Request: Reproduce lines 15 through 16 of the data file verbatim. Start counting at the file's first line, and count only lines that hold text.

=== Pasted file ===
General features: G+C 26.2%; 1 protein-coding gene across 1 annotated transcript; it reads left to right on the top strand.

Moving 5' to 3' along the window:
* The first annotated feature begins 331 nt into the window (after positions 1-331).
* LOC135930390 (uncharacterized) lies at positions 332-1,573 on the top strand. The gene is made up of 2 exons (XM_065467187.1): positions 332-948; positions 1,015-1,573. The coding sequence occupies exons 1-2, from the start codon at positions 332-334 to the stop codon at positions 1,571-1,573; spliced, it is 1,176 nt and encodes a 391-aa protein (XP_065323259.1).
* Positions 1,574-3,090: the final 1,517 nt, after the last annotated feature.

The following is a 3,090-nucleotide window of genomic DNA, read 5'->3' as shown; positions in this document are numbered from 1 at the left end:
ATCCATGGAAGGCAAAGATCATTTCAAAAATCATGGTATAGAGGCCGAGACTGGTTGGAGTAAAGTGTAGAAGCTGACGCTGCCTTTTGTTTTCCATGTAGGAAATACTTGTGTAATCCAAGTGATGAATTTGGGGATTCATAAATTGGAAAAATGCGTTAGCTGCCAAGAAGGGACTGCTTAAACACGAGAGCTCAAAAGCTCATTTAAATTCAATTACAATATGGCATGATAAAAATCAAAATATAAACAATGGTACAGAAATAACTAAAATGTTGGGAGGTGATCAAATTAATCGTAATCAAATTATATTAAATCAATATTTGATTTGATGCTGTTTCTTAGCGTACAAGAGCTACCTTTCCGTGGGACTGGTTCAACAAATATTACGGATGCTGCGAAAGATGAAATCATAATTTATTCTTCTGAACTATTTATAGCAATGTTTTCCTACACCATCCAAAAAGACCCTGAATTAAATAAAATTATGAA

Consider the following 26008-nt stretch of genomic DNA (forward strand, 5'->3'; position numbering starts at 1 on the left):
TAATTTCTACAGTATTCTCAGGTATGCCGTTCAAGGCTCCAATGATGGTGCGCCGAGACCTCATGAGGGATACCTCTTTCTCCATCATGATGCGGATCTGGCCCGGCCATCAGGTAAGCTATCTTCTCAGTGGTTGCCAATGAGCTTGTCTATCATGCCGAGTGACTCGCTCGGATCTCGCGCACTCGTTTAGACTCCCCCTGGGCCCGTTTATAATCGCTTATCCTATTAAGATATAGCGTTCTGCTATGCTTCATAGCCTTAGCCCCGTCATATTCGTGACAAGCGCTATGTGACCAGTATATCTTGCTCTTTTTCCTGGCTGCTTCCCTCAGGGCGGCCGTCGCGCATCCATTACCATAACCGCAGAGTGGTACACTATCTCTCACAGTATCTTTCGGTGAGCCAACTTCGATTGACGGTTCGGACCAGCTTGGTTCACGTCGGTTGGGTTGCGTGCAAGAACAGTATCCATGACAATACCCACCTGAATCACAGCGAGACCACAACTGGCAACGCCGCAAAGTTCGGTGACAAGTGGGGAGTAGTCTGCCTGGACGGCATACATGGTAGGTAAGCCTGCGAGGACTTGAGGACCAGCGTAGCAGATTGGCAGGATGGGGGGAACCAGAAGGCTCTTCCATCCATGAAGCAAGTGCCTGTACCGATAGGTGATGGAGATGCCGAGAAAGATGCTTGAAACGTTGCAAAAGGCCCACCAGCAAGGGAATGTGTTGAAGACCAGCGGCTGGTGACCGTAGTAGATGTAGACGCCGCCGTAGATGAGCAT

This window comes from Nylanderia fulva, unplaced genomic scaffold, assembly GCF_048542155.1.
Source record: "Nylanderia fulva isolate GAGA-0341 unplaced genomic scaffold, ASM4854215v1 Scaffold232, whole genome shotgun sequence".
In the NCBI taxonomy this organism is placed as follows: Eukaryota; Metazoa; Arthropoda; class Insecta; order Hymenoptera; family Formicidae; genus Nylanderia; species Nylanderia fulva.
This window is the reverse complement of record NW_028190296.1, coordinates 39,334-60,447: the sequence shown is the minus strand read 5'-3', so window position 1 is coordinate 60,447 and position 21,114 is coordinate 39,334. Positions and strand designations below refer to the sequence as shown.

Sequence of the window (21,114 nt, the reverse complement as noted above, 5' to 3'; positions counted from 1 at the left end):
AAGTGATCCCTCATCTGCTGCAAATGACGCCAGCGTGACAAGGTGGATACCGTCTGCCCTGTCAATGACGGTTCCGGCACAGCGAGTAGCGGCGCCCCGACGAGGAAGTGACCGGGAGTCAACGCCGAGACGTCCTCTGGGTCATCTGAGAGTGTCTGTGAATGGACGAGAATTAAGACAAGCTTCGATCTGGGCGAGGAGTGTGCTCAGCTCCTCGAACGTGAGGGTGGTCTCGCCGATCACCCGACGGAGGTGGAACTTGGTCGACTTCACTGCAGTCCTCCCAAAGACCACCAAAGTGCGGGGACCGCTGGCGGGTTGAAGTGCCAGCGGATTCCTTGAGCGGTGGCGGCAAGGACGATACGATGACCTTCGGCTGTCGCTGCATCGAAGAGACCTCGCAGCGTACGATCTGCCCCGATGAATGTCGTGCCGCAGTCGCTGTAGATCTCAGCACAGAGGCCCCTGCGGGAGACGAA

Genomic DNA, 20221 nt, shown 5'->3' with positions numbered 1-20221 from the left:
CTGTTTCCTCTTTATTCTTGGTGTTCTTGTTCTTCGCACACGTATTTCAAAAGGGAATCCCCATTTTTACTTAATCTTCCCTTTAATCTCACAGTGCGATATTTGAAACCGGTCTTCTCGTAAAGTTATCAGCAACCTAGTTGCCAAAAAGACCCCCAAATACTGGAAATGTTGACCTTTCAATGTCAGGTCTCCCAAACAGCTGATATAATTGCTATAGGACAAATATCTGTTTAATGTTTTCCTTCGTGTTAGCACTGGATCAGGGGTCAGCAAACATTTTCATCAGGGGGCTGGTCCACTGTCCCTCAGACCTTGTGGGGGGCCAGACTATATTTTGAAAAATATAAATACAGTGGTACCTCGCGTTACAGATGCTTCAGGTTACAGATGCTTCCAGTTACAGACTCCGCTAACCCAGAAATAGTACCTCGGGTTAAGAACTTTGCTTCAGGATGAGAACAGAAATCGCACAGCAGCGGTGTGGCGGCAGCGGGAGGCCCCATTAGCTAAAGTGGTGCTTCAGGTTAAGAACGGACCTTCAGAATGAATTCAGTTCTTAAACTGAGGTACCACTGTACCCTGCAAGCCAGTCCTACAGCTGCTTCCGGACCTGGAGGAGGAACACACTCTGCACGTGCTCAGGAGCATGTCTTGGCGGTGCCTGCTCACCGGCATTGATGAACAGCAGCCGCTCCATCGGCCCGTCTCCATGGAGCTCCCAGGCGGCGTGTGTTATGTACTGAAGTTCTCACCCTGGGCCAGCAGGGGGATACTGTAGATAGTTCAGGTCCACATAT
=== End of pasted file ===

AAGTGATCCCTCATCTGCTGCAAATGACGCCAGCGTGACAAGGTGGATACCGTCTGCCCTGTCAATGACGGTTCCGGCACAGCGAGTAGCGGCGCCCCGACGAGGAAGTGACCGGGAGTCAACGCCGAGACGTCCTCTGGGTCATCTGAGAGTGTCTGTGAATGGACGAGAATTAAGACAAGCTTCGATCTGGGCGAGGAGTGTGCTCAGCTCCTCGAACGTGAGGGTGGTCTCGCCGATCACCCGACGGAGGTGGAACTTGGTCGACTTCACTGCAGTCCTCCCAAAGACCACCAAAGTGCGGGGACCGCTGGCGGGTTGAAGTGCCAGCGGATTCCTTGAGCGGTGGCGGCAAGGACGATACGATGACCTTCGGCTGTCGCTGCATCGAAGAGACCTCGCAGCGTACGATCTGCCCCGATGAATGTCGTGCCGCAGTCGCTGTAGATCTCAGCACAGAGGCCCCTGCGGGAGACGAA

Genomic DNA, 20221 nt, shown 5'->3' with positions numbered 1-20221 from the left: